A Comprehensive gas policy would soon be laid before parliament for approval, to ensure that production and commercialization of gas in large quantities go a long way to address the perennial gas shortages.
To this end, the Ghana National Gas Company (GNGC), an agency of the Ministry of Energy, has been mandated to oversee proper management and development of a national network of gas pipelines, treatment of gas and storage facilities, as well commercial activities related to the safe operations of the resource.
The Deputy Minister of Energy in charge of Petroleum, Emmanuel Armah Buah, made this known at an oil and gas seminar in Accra last Monday, on the topic, ‘Ghana oil and gas industry in the next 30 years: Prospect, opportunities and challenges’.
Mr Buah said plans were far advance to site a gas processing plant at Atuabo in the Western Region, to commence the commercialization of the gas project.
Additionally, he said government, in its quest to protect the environment against the negative impact of the industry, had put in place a key policy objective to ensure consistence with international standards of environmental sustainability.
‘’Damage to the environment, by whatever means, will not be tolerated in the conduct of petroleum activities. Government aims to ensure that the environment today will not be much different from the environment, thirty years from today,’’ he said.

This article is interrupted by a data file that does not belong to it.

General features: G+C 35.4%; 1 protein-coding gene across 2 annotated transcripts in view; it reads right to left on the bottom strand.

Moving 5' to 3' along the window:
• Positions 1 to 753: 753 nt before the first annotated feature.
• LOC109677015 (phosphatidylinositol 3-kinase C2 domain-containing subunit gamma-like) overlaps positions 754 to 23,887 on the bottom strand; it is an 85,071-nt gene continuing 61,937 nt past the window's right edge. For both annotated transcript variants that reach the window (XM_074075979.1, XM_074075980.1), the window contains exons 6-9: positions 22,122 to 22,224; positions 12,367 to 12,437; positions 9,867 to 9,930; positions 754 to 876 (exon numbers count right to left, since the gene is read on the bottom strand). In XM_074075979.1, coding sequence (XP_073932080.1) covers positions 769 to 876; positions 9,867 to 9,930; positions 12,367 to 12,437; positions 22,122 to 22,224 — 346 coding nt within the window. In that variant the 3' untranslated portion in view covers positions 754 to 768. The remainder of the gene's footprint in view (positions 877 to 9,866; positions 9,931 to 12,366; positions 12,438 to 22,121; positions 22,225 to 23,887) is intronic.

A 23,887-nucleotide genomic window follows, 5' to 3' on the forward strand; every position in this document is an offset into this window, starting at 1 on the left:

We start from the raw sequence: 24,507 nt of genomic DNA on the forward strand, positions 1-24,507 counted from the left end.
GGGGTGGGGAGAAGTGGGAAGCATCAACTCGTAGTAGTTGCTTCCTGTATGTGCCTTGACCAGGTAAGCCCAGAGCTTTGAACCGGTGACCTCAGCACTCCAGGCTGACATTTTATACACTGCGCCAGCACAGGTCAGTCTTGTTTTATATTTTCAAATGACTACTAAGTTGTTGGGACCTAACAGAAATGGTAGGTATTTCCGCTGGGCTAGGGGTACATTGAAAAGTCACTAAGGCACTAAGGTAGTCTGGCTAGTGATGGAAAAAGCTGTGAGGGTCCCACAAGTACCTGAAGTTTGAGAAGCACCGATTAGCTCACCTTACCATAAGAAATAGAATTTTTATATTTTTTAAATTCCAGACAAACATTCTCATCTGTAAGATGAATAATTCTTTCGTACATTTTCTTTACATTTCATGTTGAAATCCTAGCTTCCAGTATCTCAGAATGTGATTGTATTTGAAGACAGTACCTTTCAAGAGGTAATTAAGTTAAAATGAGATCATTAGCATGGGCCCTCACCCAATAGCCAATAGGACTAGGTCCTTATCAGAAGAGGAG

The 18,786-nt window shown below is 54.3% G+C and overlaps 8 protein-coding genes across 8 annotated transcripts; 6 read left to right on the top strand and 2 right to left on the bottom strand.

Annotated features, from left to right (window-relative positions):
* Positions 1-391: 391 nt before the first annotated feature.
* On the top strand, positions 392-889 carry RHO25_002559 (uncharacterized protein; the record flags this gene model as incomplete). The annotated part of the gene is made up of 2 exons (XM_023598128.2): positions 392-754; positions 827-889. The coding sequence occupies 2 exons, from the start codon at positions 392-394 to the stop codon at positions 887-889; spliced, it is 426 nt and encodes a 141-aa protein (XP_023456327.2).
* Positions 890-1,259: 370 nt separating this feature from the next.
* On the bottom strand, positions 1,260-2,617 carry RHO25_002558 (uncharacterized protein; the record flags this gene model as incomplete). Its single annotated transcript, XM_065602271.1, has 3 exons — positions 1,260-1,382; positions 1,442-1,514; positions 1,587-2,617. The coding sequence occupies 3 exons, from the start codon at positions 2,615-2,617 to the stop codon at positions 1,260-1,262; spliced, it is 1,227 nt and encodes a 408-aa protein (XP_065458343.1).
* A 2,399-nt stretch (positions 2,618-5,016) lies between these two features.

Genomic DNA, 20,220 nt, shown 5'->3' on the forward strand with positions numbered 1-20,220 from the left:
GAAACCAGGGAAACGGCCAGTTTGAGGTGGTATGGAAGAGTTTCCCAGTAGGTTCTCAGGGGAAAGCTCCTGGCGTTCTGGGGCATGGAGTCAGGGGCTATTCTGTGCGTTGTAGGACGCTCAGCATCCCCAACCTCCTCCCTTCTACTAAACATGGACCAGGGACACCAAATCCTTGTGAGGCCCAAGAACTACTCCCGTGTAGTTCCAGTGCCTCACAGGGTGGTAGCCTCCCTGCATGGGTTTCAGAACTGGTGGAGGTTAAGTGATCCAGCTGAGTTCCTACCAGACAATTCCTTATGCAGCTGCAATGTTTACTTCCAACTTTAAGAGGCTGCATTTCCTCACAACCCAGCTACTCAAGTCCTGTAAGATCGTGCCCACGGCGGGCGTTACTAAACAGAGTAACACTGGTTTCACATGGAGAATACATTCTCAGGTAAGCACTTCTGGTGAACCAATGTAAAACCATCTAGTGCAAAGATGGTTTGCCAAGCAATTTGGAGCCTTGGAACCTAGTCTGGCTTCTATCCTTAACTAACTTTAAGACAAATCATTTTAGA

He said government aware of the high expectations on the potential benefits from the sector, had engaged many Ghanaians both directly and indirectly, in the industry.
According to Mr Buah, the greatest challenge the country would face as she joined the community of oil producing nations would be to ensure that development opportunities which the oil resources presented would neither be wasted nor transformed into ‘’resource curse.’’
He said the oil industry was a lucrative one and if managed efficiently, could accelerate jobs creations and facilitate the building of national capacity to harness advanced technologies.
Mr Buah noted that though Ghana had discovered oil in commercial quantities, traditional resources such as gold, timber and cocoa, continued to play a central role in the development of the economy.
The Deputy Minister assured the youth of government’s commitment in ensuring good governance in the oil and gas sector by creating conductive environment that would woo investors’ confidence in the country.
He urged the youth to acquire the requisite skills in their various field of endeavor to enable them to contribute their quota meaningfully to national development
Mr Mohammed Amin Adam Anta, an energy economist, advocated the need for the gas policy to enhance the monitoring, control and development of gas infrastructure in the country.
He argued that the sustained development of the country, there was the need to resuscitate the non-oil sector, which includes gold, diamond, timber, bauxite and cocoa which had played a central role in the development of the economy in no small measure.
He said though Ghana was being touted as the fastest growing economy in the world with a Growth Domestic Product (GDP) of 15 per cent,’ on one can belittle the contribution of the oil resource to the growth of the economy”.
He cautioned that care should be taken to avoid the Dutch Disease, a situation where people became more impoverished even when they had abundant natural resource to improve their lots.